Uber Stock, Lyft, Drop On Labor Dept. Proposal| Investor’s Business Daily

The Labor Department on Tuesday unveiled a much-anticipated proposal that could reclassify millions of independent contractors as employees. And the news took a heavy toll on Uber’s stock, along with those of Lyft and DoorDash.


On the back of the proposal, Uber shares fell 7.2% to 25.55 during afternoon trade in the stock market today. Lyft shares fell 7.6% to 11.80. Meanwhile, DoorDash fell 5.6% to 45.

So-called gig drivers for Above (UBER) and lyft (LYFT) – as well as food suppliers for DoorDash (DASH) and others – conduct income-generating activities outside of the traditional, long-term relationship between employers and employees.

Additionally, instead of holding a traditional full-time job at a single company, gig workers typically work as short-term, temporary, or independent contractors for one or more employers. The definition of gig workers can include construction workers, janitors and home care workers. Others are freelancers and project workers.

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“While there is great uncertainty about how federal and state governments will deal with this latest proposal, it is a clear blow to the gig economy and a short-term concern for companies like Uber and Lyft,” said Dan Ives, analyst at Wedbush, in a Note to customers.

Uber Stock: Benefit litigation

Gig workers have become popular since the rise of Uber and Lyft, sparking legal battles that could force workers to pay overtime, payroll taxes and Social Security benefits. The Labor Department’s proposal could change that.

Businesses are required to provide certain benefits and protections to employees, but not to contractors.

“While independent contractors play an important role in our economy, we have seen in many cases employers misclassify their employees as independent contractors,” Labor Secretary Martin J. Walsh said in a written statement. “Misclassification deprives workers of their federal labor protections, including their right to be paid their full, legally earned wages.”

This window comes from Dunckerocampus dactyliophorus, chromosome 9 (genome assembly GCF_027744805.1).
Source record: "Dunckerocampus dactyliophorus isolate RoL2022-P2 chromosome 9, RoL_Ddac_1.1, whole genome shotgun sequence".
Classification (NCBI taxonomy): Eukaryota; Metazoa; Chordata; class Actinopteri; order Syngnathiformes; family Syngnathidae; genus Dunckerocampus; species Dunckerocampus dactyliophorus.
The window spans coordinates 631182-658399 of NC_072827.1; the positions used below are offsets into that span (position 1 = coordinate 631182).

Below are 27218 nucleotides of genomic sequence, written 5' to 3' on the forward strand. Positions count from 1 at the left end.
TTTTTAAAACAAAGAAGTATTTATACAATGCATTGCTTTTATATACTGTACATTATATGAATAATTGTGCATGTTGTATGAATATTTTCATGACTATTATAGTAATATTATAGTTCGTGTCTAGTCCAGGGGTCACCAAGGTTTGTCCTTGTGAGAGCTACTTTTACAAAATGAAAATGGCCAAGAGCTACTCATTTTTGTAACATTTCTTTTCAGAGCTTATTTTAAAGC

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Wedbush’s Ives said: “With ridesharing and other gig economy players dependent on the contractor’s business model, a classification for employees would essentially turn the business model on its head and cause some major structural changes.”

Is the work proposal exaggerated?

The Labor Department’s proposal does not currently have the legal force of an executive order expressly approved by Congress. As a result, it only applies to laws that the Department enforces, such as B. the federal minimum wage.

“While this is a rule of interpretation for now, it will create some uncertainty about companies like Uber and Lyft as the street worries about the potential impact of these recent Beltway changes,” Ives wrote.

However, RBC Capital Markets analyst Brad Erickson believes the Labor Department’s decision is overblown.

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We think this is, to some extent, much ado about (largely) nothing, as the ruling is aimed more directly at industries like healthcare, construction and hospitality,” Erickson wrote in his note to clients. “We would see the bigger picture given the long-term risk and likelihood of this happening is so low.”

Uber stock is down 40% this year.

Please follow Brian Deagon on Twitter at @IBD_BDeagon for more on tech stocks, analysis and financial markets.


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